Trajectories of relationship quality in dementia: a longitudinal study in eight European countries

Maria J. Marques, Eva Y.L. Tan, Bob Woods, Hannah Jelley, Liselot Kerpershoek, Louise Hopper, Kate Irving, Anja Bieber, Astrid Stephan, Anders Sköldunger, Britt Marie Sjölund, Geir Selbaek, Janne Røsvik, Orazio Zanetti, Daniel M. Portolani, João Marôco, Marjolein de Vugt, Frans Verhey, Manuel Gonçalves-Pereira

Research output: Contribution to journalArticlepeer-review

1 Citation (Scopus)


Objectives: Relationship quality (RQ) between a person with dementia and a family carer may influence their health and quality of life. However, evidence regarding its course and influencing factors is limited. We aimed to explore RQ trajectories in dementia, and identify predictors of change. Methods: We analysed longitudinal data from a cohort of 350 community-dwelling people with dementia and their informal carers, participating in the Actifcare study in eight European countries. The Positive Affect Index, rated separately by both people with dementia and their carers, assessed RQ. Other measures included the Neuropsychiatric Inventory Questionnaire (regarding persons with dementia), and the Relative Stress Scale, Sense of Coherence Scale and Lubben Social Network Scale (for carers). Trajectories and influencing factors were explored applying a latent growth model (LGM). Results: RQ in the group of carers declined over 1 year, but RQ scores for the persons with dementia did not change. Higher stress in carers negatively influenced their baseline RQ ratings. Carer sense of coherence and being a spouse were associated with more positive baseline RQ carer assessments. Higher levels of neuropsychiatric symptoms were linked to decline in carers’ RQ, whereas social support was associated with more positive RQ trajectories. Conclusion: This study provides a valuable insight into the course of RQ. LGM proved useful to explore the factors that influence RQ trajectories and variability within- and between-persons. Our findings emphasise the importance of carer-perceived social support and sense of coherence, and of reducing neuropsychiatric symptoms, in maintaining a good RQ.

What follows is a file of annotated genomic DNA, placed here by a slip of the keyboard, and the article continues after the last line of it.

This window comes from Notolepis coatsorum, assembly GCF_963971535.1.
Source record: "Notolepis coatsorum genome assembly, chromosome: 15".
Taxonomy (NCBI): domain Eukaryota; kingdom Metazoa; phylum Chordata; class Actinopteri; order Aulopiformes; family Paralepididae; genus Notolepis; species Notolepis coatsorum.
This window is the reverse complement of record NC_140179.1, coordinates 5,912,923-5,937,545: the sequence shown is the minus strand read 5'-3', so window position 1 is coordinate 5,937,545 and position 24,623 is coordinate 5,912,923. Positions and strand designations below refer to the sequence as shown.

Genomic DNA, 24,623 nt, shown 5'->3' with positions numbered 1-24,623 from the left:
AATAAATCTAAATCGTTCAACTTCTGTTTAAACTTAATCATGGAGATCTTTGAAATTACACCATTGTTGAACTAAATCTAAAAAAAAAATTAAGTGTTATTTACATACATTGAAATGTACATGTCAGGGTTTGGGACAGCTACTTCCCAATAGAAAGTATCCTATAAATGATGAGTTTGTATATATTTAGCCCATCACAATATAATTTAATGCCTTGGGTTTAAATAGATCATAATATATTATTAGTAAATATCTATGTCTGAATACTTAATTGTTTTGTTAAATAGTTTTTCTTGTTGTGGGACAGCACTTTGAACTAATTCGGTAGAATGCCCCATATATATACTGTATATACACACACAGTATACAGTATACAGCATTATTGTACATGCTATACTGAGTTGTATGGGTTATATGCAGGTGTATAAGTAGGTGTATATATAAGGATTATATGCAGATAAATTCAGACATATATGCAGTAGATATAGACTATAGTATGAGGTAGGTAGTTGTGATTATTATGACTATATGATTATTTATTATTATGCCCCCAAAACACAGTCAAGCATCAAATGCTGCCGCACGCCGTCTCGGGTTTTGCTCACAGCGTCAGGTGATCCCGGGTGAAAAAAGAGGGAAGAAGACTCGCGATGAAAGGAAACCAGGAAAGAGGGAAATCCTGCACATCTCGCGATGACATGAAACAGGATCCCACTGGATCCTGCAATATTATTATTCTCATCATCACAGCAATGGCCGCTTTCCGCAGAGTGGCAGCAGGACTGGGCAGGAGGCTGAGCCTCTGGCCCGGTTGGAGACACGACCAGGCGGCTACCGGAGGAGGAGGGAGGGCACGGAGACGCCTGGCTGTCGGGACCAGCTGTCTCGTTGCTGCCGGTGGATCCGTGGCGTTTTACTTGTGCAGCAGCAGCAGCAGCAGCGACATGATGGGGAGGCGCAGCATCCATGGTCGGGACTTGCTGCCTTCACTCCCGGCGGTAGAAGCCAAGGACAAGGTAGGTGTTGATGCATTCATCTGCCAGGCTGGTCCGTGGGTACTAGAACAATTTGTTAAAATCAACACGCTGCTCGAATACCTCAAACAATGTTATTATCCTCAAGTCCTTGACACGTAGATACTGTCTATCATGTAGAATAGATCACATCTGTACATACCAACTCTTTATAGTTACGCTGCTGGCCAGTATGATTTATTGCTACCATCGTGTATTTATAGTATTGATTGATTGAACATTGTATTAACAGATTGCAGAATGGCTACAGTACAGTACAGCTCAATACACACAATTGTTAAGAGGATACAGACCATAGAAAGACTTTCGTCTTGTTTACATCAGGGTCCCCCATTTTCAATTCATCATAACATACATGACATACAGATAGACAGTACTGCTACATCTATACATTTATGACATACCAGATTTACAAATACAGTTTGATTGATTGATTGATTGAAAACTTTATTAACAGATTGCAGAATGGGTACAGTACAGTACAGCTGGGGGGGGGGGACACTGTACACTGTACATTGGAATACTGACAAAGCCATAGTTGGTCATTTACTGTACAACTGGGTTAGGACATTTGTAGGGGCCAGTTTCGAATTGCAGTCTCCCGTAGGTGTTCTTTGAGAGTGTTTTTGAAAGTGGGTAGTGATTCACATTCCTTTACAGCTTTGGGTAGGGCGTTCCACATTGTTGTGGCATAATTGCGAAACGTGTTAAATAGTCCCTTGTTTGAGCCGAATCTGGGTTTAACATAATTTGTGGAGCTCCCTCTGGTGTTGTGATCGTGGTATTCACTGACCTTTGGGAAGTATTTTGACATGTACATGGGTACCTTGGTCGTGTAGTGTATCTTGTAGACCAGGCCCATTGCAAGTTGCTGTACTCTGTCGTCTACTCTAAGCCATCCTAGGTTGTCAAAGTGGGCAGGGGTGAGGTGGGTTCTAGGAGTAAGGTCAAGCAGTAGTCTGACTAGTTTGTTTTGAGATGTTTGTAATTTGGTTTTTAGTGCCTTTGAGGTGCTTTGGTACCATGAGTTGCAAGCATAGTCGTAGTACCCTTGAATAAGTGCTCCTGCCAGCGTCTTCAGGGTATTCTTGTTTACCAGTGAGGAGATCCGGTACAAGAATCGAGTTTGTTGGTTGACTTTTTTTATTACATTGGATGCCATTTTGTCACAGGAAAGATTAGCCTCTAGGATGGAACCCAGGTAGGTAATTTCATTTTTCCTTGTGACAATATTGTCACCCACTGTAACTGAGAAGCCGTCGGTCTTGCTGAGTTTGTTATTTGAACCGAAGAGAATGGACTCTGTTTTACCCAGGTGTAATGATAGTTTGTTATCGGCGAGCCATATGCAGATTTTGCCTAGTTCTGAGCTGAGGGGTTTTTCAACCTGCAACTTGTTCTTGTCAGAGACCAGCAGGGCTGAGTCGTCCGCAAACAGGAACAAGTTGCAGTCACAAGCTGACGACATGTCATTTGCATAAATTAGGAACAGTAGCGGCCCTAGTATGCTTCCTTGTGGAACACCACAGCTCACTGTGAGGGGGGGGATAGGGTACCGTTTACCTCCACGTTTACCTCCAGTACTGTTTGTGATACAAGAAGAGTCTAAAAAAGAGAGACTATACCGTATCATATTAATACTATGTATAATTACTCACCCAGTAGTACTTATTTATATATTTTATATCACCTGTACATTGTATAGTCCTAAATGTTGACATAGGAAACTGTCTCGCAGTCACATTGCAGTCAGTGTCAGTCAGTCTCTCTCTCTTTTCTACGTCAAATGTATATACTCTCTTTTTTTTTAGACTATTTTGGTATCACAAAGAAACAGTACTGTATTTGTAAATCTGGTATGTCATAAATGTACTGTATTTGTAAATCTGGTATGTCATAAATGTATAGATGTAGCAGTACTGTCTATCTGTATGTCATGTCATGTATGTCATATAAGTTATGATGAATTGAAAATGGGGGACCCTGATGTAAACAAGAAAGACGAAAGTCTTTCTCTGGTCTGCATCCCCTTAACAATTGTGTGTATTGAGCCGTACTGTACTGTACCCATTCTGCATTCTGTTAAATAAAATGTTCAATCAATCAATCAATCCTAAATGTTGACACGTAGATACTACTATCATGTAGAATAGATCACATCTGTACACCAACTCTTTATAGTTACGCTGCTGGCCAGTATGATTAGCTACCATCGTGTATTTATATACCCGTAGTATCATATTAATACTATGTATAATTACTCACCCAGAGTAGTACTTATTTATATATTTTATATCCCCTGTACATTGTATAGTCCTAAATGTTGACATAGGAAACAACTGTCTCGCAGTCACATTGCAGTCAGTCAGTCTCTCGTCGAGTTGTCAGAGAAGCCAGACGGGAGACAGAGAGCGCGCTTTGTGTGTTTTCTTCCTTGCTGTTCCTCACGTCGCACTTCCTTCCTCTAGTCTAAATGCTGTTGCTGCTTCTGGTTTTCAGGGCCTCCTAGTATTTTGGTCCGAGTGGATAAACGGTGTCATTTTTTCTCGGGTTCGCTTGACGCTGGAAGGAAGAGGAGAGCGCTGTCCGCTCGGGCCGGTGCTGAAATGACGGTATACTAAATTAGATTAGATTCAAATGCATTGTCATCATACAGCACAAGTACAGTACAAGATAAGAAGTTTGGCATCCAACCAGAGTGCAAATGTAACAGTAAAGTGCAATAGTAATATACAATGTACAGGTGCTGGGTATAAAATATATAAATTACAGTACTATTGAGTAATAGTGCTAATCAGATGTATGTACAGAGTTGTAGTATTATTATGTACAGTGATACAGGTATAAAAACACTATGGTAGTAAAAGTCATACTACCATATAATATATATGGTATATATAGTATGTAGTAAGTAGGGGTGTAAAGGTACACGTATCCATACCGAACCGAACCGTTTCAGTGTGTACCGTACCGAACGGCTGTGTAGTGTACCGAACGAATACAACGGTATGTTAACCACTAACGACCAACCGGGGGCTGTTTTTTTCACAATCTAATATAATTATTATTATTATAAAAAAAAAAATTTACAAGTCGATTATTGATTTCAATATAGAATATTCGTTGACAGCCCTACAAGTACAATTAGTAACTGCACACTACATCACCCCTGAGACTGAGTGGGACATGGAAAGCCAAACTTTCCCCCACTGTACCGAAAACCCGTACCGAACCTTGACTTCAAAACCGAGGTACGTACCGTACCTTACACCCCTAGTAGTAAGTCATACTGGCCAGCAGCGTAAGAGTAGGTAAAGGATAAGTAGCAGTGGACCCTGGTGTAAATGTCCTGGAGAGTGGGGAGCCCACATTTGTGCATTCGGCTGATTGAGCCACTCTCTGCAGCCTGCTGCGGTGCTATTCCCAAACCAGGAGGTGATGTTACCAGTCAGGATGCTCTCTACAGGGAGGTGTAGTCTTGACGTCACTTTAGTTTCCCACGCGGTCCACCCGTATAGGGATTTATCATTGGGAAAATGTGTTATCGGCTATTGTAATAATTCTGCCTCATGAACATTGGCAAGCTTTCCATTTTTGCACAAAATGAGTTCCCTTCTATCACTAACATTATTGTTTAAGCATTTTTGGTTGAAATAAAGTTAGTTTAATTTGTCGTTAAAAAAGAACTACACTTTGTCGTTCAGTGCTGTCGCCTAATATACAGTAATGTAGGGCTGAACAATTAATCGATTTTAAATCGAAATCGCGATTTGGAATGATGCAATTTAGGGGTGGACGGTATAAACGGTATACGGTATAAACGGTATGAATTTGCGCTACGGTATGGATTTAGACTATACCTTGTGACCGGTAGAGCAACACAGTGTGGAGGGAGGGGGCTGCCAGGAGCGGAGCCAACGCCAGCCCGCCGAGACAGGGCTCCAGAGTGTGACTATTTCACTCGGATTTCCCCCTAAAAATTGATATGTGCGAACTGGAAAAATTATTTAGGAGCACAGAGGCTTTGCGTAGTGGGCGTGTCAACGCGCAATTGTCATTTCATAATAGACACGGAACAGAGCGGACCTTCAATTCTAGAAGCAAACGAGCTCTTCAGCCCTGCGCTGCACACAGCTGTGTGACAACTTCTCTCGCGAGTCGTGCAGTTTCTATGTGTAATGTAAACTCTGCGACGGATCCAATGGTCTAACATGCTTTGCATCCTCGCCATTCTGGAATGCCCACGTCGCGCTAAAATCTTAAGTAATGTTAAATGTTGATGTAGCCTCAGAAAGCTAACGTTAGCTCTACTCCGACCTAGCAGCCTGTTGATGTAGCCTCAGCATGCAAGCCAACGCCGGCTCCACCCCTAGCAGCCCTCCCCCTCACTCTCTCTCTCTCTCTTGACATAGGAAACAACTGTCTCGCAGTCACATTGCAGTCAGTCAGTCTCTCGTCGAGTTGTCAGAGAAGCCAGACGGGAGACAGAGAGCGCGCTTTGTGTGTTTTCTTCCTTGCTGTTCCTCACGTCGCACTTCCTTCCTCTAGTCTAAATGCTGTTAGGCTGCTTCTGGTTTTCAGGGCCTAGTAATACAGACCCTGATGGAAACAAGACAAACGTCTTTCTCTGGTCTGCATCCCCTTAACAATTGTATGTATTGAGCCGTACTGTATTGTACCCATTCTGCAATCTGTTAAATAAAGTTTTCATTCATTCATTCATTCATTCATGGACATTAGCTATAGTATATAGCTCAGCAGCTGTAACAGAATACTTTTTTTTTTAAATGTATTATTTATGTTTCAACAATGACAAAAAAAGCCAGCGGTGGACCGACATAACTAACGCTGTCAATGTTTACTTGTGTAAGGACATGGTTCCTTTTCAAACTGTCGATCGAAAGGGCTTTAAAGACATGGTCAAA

Original languageEnglish
JournalAging and Mental Health
Publication statusE-pub ahead of print - 6 Sep 2021


  • Alzheimer’s disease
  • family caregivers
  • longitudinal studies
  • neuropsychiatric symptoms
  • Sense of Coherence
  • social support


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